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The Mahabharata: A Shortened Modern Prose Version of the Indian Epic [Format Kindle]

R. K. Narayan , Wendy Doniger

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Descriptions du produit

Présentation de l'éditeur

The Mahabharata tells a story of such violence and tragedy that many people in India refuse to keep the full text in their homes, fearing that if they do, they will invite a disastrous fate upon their house. Covering everything from creation to destruction, this ancient poem remains an indelible part of Hindu culture and a landmark in ancient literature.

Centuries of listeners and readers have been drawn to The Mahabharata, which began as disparate oral ballads and grew into a sprawling epic. The modern version is famously long, and at more than 1.8 million words—seven times the combined lengths of the Iliad and Odyssey—it can be incredibly daunting.

Contemporary readers have a much more accessible entry point to this important work, thanks to R. K. Narayan’s masterful translation and abridgement of the poem. Now with a new foreword by Wendy Doniger, as well as a concise character and place guide and a family tree, The Mahabharata is ready for a new generation of readers. As Wendy Doniger explains in the foreword, “Narayan tells the stories so well because they’re all his stories.” He grew up hearing them, internalizing their mythology, which gave him an innate ability to choose the right passages and their best translations.

In this elegant translation, Narayan ably distills a tale that is both traditional and constantly changing. He draws from both scholarly analysis and creative interpretation and vividly fuses the spiritual with the secular. Through this balance he has produced a translation that is not only clear, but graceful, one that stands as its own story as much as an adaptation of a larger work.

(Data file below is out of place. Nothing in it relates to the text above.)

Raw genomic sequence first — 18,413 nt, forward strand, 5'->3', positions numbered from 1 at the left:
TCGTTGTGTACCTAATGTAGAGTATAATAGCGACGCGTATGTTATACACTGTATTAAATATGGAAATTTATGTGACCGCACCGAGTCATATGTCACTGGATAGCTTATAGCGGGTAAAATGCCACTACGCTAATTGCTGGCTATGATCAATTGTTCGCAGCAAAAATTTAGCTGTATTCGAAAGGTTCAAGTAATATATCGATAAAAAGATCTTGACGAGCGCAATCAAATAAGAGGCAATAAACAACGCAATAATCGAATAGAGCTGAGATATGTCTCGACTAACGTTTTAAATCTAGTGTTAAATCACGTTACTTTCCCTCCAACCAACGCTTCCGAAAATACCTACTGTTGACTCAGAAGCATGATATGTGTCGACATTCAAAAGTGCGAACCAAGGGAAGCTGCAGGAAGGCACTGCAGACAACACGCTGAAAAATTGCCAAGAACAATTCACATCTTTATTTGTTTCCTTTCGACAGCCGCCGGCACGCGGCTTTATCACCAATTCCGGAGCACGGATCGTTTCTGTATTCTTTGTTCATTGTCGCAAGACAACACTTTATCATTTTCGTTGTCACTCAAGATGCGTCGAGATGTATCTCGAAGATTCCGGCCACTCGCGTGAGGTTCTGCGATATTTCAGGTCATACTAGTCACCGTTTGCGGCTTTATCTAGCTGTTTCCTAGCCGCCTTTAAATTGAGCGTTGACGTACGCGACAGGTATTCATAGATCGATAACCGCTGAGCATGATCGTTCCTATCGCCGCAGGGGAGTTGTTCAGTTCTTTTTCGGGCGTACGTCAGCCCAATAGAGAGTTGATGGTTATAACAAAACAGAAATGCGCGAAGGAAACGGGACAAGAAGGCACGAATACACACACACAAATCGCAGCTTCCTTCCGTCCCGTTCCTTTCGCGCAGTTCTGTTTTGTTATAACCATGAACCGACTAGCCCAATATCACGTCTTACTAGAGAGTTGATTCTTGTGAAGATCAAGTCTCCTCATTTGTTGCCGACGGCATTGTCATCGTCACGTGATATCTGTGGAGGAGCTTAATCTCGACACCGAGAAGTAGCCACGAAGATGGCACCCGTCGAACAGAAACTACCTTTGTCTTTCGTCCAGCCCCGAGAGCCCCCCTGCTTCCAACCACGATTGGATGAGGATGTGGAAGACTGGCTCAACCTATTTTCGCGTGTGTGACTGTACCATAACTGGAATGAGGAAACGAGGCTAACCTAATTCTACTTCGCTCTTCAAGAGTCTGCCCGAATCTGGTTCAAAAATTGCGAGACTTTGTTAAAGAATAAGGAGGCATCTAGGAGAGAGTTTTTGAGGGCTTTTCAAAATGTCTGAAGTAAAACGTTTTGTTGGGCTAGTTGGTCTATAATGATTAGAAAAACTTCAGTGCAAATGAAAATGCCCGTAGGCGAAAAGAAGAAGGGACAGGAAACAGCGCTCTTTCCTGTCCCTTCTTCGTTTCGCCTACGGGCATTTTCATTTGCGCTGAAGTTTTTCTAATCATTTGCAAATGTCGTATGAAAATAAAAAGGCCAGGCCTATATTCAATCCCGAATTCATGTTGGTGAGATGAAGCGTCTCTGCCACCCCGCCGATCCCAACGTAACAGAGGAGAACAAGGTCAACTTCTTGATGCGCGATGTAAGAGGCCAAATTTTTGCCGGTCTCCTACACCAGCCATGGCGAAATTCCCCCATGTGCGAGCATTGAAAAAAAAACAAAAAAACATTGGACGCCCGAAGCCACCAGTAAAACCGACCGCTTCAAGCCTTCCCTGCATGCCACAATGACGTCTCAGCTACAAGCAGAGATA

Biographie de l'auteur

R. K. Narayan (1906–2001) was one of the most prominent Indian novelists of the twentieth century. His works include Mr. Sampath—The Printer of Malgudi, Swami and Friends, Waiting for Mahatma, and Gods, Demons, and Others, all published by the University of Chicago Press.

Détails sur le produit

  • Format : Format Kindle
  • Taille du fichier : 4862 KB
  • Nombre de pages de l'édition imprimée : 213 pages
  • Editeur : University of Chicago Press; Édition : Reprint (12 février 2016)
  • Vendu par : Amazon Media EU S.à r.l.
  • Langue : Anglais
  • Synthèse vocale : Activée
  • X-Ray :
  • Word Wise: Non activé
  • Composition améliorée: Activé
  • Classement des meilleures ventes d'Amazon: n°288.317 dans la Boutique Kindle (Voir le Top 100 dans la Boutique Kindle)

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Commentaires client les plus utiles sur Amazon.com (beta)
Amazon.com: 4.2 étoiles sur 5  20 commentaires
57 internautes sur 62 ont trouvé ce commentaire utile 
3.0 étoiles sur 5 Useful as first introduction only 20 janvier 2001
Par Walter O. Koenig - Publié sur Amazon.com
This book is only useful for those who want a very basic introduction to the Mahabharata, and only want to invest a minimum of time doing so. This book will give the reader the basic outline of the Plot, but does not dwelve into the many important Philosophical portions of the Epic, and the "outside stories". The book is well written. I like the style of R.K. Narayan. As an introduction this book is much better than that of Buck, not only because Narayan is a better writer, but because he had a better knowledge of the Epic, Hinduism and Sanskrit Literature.
If you must get an introduction, I recommend the one by C.V. Narasimhan, which based on selected verses, and brings the reader much closer to the Mahabharata.
29 internautes sur 30 ont trouvé ce commentaire utile 
5.0 étoiles sur 5 A Great Epic 11 novembre 2000
Par Zerzura - Publié sur Amazon.com
This shortened prose version of the Mahabarata by R. K. Narayan presents the engaging adventure of the five Pandava brothers' efforts to reclaim their empire. The story itself has nearly everything anyone could want in a good book: edge of your seat action and edge of your mind inspiration. In addition to celebrating the Pandavas' super-human strength and feats of daring, the book also catalogs many types of human relationships: mother-child, sybling-sybling, husband(s)-wife, king-courtier, mentor-apprentice, even writer-reader..... Long after you finish reading this book, you'll be realizing why Hindus recognize it as one of their two most sacred books---it's got everything! And yet it rarely stoops to the level of being preachy. (Narayan also has a shortened prose version of the other sacred Hindu book---The Ramayana.)